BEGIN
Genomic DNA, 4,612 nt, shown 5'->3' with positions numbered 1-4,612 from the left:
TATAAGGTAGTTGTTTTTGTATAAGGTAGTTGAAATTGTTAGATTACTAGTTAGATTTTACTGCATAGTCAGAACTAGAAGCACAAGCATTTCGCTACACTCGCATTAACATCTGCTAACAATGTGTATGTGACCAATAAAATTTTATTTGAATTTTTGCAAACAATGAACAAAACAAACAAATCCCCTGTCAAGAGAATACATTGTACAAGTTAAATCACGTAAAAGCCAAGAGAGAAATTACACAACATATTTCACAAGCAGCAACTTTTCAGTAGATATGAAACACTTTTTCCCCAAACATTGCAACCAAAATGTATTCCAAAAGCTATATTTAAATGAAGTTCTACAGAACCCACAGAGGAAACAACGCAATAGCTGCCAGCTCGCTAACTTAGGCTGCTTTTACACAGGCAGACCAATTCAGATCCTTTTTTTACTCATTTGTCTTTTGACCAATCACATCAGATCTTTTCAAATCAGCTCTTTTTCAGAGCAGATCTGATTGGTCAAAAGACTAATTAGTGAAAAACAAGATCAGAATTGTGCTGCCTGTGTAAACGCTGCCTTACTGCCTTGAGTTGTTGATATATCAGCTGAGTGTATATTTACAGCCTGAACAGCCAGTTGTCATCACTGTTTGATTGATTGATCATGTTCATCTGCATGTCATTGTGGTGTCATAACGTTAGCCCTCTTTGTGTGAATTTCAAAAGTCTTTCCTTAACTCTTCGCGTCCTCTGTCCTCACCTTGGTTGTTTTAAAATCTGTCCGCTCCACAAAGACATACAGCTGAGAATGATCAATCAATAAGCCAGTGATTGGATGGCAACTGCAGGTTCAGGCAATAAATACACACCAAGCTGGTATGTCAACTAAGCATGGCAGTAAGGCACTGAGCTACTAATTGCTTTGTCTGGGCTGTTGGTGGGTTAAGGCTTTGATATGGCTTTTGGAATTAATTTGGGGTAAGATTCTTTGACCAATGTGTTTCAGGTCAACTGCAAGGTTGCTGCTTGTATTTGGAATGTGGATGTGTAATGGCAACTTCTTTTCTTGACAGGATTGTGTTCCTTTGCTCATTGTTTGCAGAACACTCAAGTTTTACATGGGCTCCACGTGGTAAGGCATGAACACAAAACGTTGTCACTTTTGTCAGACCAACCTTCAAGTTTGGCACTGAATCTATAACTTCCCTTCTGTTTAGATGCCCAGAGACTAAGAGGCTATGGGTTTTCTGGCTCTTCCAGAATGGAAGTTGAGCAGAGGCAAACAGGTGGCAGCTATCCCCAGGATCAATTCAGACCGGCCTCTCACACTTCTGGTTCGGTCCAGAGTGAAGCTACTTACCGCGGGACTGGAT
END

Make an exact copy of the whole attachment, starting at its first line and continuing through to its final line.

Genomic DNA, 4,612 nt, shown 5'->3' with positions numbered 1-4,612 from the left:
TATAAGGTAGTTGTTTTTGTATAAGGTAGTTGAAATTGTTAGATTACTAGTTAGATTTTACTGCATAGTCAGAACTAGAAGCACAAGCATTTCGCTACACTCGCATTAACATCTGCTAACAATGTGTATGTGACCAATAAAATTTTATTTGAATTTTTGCAAACAATGAACAAAACAAACAAATCCCCTGTCAAGAGAATACATTGTACAAGTTAAATCACGTAAAAGCCAAGAGAGAAATTACACAACATATTTCACAAGCAGCAACTTTTCAGTAGATATGAAACACTTTTTCCCCAAACATTGCAACCAAAATGTATTCCAAAAGCTATATTTAAATGAAGTTCTACAGAACCCACAGAGGAAACAACGCAATAGCTGCCAGCTCGCTAACTTAGGCTGCTTTTACACAGGCAGACCAATTCAGATCCTTTTTTTACTCATTTGTCTTTTGACCAATCACATCAGATCTTTTCAAATCAGCTCTTTTTCAGAGCAGATCTGATTGGTCAAAAGACTAATTAGTGAAAAACAAGATCAGAATTGTGCTGCCTGTGTAAACGCTGCCTTACTGCCTTGAGTTGTTGATATATCAGCTGAGTGTATATTTACAGCCTGAACAGCCAGTTGTCATCACTGTTTGATTGATTGATCATGTTCATCTGCATGTCATTGTGGTGTCATAACGTTAGCCCTCTTTGTGTGAATTTCAAAAGTCTTTCCTTAACTCTTCGCGTCCTCTGTCCTCACCTTGGTTGTTTTAAAATCTGTCCGCTCCACAAAGACATACAGCTGAGAATGATCAATCAATAAGCCAGTGATTGGATGGCAACTGCAGGTTCAGGCAATAAATACACACCAAGCTGGTATGTCAACTAAGCATGGCAGTAAGGCACTGAGCTACTAATTGCTTTGTCTGGGCTGTTGGTGGGTTAAGGCTTTGATATGGCTTTTGGAATTAATTTGGGGTAAGATTCTTTGACCAATGTGTTTCAGGTCAACTGCAAGGTTGCTGCTTGTATTTGGAATGTGGATGTGTAATGGCAACTTCTTTTCTTGACAGGATTGTGTTCCTTTGCTCATTGTTTGCAGAACACTCAAGTTTTACATGGGCTCCACGTGGTAAGGCATGAACACAAAACGTTGTCACTTTTGTCAGACCAACCTTCAAGTTTGGCACTGAATCTATAACTTCCCTTCTGTTTAGATGCCCAGAGACTAAGAGGCTATGGGTTTTCTGGCTCTTCCAGAATGGAAGTTGAGCAGAGGCAAACAGGTGGCAGCTATCCCCAGGATCAATTCAGACCGGCCTCTCACACTTCTGGTTCGGTCCAGAGTGAAGCTACTTACCGCGGGACTGGAT